Repeated school closure impact academic learning; online-offline switch adds to confusion

As the joy of the school’s reopening just started to pick up among students, the third wave of Covid-19 brought another shutdown. The atmosphere of uncertainty, amid the ongoing pandemic, has affected both children’s learning skills and mental well-being. While some students are appalled at the repeated school closures, others have grown adaptive with online learning and want to continue the same.

Ananth Shetty, an 11th grade student from Bengaluru, was excited last November when schools reopened. This excitement was short-lived, however, as schools were closed again in January due to the alarming rise in Covid-19 cases in the city.

“Having passed class 10 without taking any exams, I was hopeful that class 11 would resume as a normal session at school. The past two months have been a breather from online learning that is uncomfortable and stressful. With schools closing again, I have no hope of ever going to school as carefree as in pre-pandemic times,” Ananth said.

In Delhi, students suffered a major ordeal with recurrent reopening and closing of schools due to alarming air pollution. Similar stories have been seen in other states where schools were reopened only to be closed and reopened. However, toThere is also optimism among schools that the closure will not last indefinitely this time.

Anshu Mittal, director of MRG School Delhi, said the pandemic has affected students both mentally and academically. With the ever-recurring changes in the way of learning, the feeling of anxiety, stress and confusion is evident in students.

“As educators, schools and teachers are now largely focused on inculcating coping mechanisms to ensure the social and emotional well-being of children. In addition, the role of parents has now also become provisional, where they are not only guardians, but also motivators and counselors for their children,” she said.

Meanwhile, Vinod Malhotra, Adviser, Seth Anandram Jaipuria Group of Educational Institutions pointed out that any disruption in children’s learning will hinder their overall development.

“The school system provides an organized and collaborative learning paradigm characterized by continuity and sustainability. Any disruption to this will inevitably cause stress, which will certainly impact learning outcomes. The health of the children also becomes a concern, due to its psychosomatic nature. We will have to devise a system that provides a systemic approach and becomes a new norm,” emphasizes Malhotra.

Schools close no feasible solution

Experts from education teams at the World Bank to UNESCO have warned of school closures due to long-term losses. However, governments are stuck in making the difficult choice between health and education for children.

World Bank Global Education Director Jaime Saavedra recently pointed out that even if there are new waves, closing schools should be the last resort.

Speaking of the impact of school closures due to the pandemic in India, Saavedra said the “impact is more severe than previously thought” and learning poverty is likely to increase much more than expected.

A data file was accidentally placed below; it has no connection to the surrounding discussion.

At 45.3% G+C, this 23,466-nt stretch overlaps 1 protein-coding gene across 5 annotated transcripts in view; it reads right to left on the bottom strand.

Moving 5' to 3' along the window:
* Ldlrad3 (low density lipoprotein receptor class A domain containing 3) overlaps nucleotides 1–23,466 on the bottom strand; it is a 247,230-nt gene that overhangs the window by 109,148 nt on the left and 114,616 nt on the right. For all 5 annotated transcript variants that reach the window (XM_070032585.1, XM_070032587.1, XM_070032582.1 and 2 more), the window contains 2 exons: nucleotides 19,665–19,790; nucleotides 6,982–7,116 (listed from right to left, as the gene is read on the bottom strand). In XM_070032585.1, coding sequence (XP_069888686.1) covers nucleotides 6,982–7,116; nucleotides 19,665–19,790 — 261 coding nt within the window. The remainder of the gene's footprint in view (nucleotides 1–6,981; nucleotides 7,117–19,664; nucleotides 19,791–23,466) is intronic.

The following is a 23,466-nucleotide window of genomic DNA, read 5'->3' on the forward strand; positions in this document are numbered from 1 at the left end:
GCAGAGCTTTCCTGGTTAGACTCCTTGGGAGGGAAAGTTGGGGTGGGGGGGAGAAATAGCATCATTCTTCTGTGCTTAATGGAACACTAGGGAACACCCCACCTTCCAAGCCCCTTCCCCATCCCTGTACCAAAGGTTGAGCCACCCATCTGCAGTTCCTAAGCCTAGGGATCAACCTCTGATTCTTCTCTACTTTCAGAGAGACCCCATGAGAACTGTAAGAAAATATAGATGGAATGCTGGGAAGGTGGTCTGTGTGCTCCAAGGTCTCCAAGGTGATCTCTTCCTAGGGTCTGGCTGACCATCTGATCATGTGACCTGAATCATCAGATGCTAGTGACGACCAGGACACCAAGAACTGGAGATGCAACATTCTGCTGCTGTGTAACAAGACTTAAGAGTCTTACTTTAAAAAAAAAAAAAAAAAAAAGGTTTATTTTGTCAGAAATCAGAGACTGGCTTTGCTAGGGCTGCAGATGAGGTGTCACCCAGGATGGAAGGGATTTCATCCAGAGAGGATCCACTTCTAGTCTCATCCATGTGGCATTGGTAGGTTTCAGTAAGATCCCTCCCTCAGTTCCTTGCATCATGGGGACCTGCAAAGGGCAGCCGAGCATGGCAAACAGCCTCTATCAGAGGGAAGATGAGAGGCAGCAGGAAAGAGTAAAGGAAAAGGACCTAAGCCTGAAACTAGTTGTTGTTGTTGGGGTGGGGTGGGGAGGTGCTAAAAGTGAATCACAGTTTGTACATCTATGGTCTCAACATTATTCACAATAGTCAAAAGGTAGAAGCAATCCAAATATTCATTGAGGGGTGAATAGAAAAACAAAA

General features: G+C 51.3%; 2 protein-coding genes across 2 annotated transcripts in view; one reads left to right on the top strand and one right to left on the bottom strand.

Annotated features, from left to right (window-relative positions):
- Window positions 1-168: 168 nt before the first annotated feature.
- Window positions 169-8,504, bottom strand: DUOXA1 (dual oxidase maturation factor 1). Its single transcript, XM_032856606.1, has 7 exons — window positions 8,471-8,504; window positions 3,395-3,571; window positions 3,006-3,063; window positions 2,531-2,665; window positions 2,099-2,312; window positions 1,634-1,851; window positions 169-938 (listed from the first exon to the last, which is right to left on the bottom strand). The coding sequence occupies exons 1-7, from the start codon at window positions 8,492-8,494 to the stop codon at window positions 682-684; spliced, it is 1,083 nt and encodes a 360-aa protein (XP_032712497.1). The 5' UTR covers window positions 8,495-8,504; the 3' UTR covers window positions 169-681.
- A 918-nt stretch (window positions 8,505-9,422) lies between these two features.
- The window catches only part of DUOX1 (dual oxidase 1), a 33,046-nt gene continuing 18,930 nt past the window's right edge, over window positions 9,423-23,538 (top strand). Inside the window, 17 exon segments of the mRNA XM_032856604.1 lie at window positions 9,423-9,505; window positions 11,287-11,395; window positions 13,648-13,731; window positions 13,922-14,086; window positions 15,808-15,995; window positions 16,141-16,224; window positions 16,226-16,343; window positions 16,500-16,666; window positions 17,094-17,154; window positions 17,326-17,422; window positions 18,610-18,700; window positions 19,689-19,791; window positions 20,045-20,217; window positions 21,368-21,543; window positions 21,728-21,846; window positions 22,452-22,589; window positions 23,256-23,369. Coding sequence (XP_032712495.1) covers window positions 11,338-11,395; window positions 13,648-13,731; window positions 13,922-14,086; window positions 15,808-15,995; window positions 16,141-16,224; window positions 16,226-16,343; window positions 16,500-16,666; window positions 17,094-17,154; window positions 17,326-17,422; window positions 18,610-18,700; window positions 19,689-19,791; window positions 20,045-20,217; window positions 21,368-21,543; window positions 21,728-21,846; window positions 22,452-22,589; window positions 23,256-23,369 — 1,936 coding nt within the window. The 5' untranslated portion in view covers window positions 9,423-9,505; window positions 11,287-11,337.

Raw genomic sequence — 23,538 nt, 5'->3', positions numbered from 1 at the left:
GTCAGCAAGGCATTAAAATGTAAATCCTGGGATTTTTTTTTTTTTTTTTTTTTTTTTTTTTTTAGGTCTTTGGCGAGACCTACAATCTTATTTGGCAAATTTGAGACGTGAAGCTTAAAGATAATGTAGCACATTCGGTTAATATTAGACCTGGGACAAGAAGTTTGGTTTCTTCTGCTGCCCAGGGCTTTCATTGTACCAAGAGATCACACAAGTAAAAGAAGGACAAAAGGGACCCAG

“In countries like India, where educational inequalities existed before the pandemic and learning poverty levels were staggering, the stakes are high. The learning poverty in India is expected to increase from 55 percent to 70 percent due to learning loss and more children out of school,” he said.

The paradigm of Saavedra’s theory is evident in India. Recently, an MLC from Aurangabad wrote a letter to Maharashtra Chief Minister Uddhav Thackeray asking him to reconsider closing schools and universities.

He stated that as schools and colleges remain closed, the move will negatively impact students’ writing and reading skills as well as their knowledge acquisition skills.

‘Innovative and inclusive solutions’ need of the hour

Shaheen Mistri, founder and CEO of the Teach For India initiative, believes it is time we engage students in the conversation and ask them to contribute to the solutions that affect them.

“Most Indian children do not have the resources to learn online. Most don’t even have access to a smartphone or stable internet connection. The digital divide in India needs solutions and we need them now. Solutions that are innovative, inclusive and friendly. It is important to ensure that learning does not suffer from incorporating blended learning into teaching practice, which: combines online educational materials and opportunities with classroom methods,’ suggested Mistry.

Likewise, Seema Kaur, director of Pacific World School said regular reflection activities should be held to keep that door of optimism and hope alive among our children and help them count their blessings in difficult times.

Meanwhile, Shalini Advani, director of Pathways School Noida, said it is essential for schools to consciously teach resilience strategies, monitor mental health and have staff dedicated to providing support.

Sajal Jain
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The Bihar Engineering